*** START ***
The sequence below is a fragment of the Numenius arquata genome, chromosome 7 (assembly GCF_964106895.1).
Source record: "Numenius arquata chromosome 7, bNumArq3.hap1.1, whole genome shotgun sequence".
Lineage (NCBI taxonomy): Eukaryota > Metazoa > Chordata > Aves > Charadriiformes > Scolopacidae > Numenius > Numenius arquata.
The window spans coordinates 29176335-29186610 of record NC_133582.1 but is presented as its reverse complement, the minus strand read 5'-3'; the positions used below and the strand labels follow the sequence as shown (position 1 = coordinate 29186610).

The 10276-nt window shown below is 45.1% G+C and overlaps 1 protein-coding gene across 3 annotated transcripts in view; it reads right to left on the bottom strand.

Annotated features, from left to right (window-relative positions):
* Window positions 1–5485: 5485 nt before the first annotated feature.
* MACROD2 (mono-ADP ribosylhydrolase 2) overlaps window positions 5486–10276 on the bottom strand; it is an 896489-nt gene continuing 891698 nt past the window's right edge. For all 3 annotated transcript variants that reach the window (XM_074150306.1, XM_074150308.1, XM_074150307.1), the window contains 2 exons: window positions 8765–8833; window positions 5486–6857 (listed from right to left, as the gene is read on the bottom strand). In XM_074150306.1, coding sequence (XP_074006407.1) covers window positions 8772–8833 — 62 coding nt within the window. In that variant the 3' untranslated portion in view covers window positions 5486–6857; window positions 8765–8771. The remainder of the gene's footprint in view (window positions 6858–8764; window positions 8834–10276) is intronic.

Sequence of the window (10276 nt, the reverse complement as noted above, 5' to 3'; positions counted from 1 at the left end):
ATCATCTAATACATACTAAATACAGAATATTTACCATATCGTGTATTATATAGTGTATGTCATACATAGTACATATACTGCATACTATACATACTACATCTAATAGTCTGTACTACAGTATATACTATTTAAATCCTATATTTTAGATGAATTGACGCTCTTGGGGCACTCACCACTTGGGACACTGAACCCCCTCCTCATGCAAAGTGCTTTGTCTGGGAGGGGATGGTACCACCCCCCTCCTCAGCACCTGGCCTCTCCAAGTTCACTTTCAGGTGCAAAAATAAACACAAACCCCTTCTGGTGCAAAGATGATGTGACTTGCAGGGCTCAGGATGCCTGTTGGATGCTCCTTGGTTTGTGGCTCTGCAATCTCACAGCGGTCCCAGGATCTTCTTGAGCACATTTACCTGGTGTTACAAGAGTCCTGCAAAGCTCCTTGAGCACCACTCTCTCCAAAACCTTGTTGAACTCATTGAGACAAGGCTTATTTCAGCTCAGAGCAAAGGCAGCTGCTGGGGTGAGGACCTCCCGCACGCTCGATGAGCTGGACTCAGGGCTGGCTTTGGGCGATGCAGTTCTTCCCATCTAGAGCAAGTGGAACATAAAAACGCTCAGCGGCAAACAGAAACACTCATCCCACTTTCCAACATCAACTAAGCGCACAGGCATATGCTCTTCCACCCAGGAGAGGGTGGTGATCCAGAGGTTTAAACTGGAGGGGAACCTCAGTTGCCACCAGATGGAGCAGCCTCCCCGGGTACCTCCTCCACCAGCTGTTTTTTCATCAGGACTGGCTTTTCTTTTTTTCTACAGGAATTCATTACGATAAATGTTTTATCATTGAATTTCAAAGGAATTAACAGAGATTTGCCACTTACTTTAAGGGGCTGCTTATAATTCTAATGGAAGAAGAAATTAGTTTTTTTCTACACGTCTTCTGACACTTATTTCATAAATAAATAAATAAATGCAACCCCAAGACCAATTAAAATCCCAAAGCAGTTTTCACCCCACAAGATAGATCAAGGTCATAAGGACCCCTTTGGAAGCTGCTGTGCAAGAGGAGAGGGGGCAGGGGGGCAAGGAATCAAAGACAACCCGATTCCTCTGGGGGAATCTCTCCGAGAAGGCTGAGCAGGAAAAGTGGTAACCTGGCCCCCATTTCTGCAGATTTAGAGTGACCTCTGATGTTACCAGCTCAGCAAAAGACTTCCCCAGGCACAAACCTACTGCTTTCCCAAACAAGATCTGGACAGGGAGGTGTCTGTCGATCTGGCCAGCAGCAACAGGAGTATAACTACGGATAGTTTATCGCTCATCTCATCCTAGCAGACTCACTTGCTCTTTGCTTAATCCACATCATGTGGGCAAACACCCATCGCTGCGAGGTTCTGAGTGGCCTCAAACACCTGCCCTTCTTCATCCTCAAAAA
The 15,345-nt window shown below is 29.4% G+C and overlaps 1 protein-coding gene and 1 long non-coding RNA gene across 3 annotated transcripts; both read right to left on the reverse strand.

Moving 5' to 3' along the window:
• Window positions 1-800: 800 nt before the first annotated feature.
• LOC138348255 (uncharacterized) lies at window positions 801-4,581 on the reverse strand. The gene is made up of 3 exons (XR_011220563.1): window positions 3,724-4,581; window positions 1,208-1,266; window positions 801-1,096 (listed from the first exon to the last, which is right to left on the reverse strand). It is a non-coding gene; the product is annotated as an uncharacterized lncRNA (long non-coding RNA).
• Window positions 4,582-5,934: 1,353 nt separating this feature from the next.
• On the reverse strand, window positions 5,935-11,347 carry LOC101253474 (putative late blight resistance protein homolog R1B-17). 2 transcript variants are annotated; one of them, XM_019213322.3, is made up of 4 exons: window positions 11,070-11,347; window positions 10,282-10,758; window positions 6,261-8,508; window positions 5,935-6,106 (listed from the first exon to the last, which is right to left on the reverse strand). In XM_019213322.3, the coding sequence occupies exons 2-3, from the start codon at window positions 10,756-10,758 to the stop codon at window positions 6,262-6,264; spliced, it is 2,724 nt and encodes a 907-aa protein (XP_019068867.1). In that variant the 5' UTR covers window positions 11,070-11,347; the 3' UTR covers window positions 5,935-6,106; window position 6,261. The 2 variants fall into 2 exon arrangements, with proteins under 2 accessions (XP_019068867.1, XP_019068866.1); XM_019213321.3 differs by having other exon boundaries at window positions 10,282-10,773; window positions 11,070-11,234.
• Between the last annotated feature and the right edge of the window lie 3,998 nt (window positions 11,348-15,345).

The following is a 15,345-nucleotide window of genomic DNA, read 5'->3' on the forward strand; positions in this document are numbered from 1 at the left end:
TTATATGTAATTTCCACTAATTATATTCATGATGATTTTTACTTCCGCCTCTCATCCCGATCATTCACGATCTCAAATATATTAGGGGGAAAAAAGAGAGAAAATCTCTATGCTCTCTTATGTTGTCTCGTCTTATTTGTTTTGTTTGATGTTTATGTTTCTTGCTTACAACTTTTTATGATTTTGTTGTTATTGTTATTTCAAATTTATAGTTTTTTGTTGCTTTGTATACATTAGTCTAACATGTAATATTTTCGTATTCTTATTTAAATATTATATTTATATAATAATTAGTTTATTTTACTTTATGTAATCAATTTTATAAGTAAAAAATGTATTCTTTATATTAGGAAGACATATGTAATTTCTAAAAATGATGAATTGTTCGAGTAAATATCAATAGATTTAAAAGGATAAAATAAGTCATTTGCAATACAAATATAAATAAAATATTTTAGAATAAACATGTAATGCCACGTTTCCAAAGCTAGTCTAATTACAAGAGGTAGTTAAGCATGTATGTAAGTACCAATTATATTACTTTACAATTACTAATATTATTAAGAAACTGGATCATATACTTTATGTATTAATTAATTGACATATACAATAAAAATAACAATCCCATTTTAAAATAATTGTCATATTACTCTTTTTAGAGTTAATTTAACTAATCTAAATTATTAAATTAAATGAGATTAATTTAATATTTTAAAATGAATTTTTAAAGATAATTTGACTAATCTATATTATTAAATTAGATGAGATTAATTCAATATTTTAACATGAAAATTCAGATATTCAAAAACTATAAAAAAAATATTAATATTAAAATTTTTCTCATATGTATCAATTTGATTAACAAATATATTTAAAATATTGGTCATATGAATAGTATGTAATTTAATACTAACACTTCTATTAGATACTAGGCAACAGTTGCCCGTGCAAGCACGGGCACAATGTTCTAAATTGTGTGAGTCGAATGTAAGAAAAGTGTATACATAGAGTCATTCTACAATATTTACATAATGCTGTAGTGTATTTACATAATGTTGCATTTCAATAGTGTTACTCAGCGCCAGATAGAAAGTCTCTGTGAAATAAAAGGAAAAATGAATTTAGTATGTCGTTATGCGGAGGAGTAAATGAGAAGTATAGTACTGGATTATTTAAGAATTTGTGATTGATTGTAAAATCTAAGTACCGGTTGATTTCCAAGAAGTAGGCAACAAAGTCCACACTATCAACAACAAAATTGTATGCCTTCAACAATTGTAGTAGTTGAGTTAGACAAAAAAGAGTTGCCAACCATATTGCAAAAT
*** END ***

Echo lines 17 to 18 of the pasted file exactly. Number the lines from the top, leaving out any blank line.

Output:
• Between the last annotated feature and the right edge of the window lie 3,998 nt (window positions 11,348-15,345).

The following is a 15,345-nucleotide window of genomic DNA, read 5'->3' on the forward strand; positions in this document are numbered from 1 at the left end: